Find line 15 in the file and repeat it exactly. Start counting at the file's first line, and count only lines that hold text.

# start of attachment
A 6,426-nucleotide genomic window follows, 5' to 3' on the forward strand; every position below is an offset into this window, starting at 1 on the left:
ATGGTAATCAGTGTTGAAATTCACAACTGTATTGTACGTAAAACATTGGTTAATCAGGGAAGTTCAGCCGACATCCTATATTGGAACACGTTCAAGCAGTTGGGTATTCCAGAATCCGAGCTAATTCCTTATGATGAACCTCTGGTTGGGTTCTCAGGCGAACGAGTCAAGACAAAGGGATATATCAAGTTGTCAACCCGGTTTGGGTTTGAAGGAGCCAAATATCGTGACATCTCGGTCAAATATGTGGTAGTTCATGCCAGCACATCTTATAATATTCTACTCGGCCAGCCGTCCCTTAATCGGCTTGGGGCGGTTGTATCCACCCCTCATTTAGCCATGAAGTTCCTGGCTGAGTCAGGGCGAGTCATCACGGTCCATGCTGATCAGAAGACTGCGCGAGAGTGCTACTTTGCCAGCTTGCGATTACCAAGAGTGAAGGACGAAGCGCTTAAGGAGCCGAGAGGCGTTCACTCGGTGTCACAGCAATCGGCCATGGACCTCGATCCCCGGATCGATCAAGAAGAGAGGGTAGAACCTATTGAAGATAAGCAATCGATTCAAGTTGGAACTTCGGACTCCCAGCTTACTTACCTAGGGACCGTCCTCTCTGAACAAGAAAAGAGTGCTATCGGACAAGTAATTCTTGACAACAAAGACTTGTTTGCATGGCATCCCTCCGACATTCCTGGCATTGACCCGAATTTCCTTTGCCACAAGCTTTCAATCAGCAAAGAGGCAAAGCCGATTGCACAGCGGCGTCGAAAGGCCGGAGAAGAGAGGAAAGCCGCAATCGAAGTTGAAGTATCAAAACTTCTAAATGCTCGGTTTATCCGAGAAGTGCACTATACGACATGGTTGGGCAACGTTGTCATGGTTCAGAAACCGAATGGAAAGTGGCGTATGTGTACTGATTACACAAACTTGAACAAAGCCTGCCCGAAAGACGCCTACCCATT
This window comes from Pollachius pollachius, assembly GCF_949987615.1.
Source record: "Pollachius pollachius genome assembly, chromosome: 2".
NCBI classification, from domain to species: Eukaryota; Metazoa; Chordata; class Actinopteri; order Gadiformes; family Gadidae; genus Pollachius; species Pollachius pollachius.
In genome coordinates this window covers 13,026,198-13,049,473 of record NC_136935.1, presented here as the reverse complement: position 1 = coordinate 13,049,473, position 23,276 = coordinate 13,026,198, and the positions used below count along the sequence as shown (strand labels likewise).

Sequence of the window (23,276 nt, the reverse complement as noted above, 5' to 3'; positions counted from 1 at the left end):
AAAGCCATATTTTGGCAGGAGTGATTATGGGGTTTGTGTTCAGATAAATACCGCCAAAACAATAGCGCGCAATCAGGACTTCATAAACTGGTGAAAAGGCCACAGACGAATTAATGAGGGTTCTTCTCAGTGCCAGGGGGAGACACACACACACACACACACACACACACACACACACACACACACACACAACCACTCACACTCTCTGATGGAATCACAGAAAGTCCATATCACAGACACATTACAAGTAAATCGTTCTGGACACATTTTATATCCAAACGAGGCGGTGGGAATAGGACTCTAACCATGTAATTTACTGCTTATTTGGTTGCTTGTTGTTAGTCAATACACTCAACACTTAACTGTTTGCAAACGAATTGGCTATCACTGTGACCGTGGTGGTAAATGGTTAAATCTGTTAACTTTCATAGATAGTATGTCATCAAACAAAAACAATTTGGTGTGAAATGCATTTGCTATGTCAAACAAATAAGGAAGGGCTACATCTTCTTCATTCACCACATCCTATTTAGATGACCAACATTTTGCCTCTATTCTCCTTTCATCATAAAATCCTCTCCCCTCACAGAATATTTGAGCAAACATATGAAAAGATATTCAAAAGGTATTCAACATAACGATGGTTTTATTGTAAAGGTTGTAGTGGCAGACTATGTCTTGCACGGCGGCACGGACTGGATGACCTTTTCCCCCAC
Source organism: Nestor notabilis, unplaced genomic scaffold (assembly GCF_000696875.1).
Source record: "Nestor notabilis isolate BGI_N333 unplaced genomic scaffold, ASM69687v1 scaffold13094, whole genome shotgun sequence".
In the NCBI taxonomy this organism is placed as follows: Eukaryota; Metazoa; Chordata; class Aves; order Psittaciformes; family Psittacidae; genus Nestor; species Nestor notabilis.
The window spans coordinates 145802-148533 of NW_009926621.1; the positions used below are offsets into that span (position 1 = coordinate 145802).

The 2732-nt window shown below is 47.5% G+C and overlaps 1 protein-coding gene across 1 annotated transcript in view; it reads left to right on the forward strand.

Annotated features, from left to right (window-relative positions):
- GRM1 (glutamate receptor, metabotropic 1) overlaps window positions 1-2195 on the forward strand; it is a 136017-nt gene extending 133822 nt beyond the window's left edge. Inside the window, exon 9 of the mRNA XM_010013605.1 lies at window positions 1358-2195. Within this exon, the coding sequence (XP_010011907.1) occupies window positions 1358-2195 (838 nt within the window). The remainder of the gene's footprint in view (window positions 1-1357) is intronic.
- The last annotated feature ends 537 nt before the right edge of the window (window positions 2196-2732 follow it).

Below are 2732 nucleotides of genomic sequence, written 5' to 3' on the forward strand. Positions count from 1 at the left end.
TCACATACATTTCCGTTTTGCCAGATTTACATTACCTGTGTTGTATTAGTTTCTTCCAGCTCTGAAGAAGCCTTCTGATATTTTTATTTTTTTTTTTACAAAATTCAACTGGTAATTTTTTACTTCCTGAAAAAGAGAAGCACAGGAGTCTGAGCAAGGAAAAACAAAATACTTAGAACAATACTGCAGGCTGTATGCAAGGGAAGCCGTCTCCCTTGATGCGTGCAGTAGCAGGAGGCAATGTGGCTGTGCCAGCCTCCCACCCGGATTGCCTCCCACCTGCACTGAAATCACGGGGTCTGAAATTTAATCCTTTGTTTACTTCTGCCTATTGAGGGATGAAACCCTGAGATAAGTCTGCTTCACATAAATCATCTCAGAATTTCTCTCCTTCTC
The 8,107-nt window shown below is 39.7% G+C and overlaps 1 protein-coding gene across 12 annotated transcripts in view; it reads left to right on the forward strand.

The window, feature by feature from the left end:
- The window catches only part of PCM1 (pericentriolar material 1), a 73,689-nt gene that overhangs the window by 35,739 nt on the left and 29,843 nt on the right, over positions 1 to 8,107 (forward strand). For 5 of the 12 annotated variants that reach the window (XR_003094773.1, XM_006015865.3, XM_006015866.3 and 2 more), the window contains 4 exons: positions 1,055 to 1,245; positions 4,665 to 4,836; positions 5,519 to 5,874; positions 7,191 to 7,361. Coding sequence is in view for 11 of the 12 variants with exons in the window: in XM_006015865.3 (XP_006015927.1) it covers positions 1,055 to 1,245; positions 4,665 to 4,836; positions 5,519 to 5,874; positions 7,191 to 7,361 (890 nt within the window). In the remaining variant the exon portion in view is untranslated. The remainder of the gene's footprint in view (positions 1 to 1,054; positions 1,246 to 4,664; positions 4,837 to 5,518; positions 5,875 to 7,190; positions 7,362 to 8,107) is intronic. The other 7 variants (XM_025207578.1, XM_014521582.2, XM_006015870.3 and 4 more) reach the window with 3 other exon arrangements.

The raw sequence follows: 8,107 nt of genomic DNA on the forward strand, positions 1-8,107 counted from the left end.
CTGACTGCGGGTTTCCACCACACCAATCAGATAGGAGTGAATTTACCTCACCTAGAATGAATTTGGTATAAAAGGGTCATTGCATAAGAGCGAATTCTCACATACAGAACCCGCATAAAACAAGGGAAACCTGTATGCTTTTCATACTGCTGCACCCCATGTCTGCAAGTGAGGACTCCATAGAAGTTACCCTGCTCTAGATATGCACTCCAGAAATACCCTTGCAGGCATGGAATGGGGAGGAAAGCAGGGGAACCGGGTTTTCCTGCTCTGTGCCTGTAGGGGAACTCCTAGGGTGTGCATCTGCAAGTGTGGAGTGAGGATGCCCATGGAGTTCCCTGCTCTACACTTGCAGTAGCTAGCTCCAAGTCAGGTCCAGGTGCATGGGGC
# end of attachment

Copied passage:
- GRM1 (glutamate receptor, metabotropic 1) overlaps window positions 1-2195 on the forward strand; it is a 136017-nt gene extending 133822 nt beyond the window's left edge. Inside the window, exon 9 of the mRNA XM_010013605.1 lies at window positions 1358-2195. Within this exon, the coding sequence (XP_010011907.1) occupies window positions 1358-2195 (838 nt within the window). The remainder of the gene's footprint in view (window positions 1-1357) is intronic.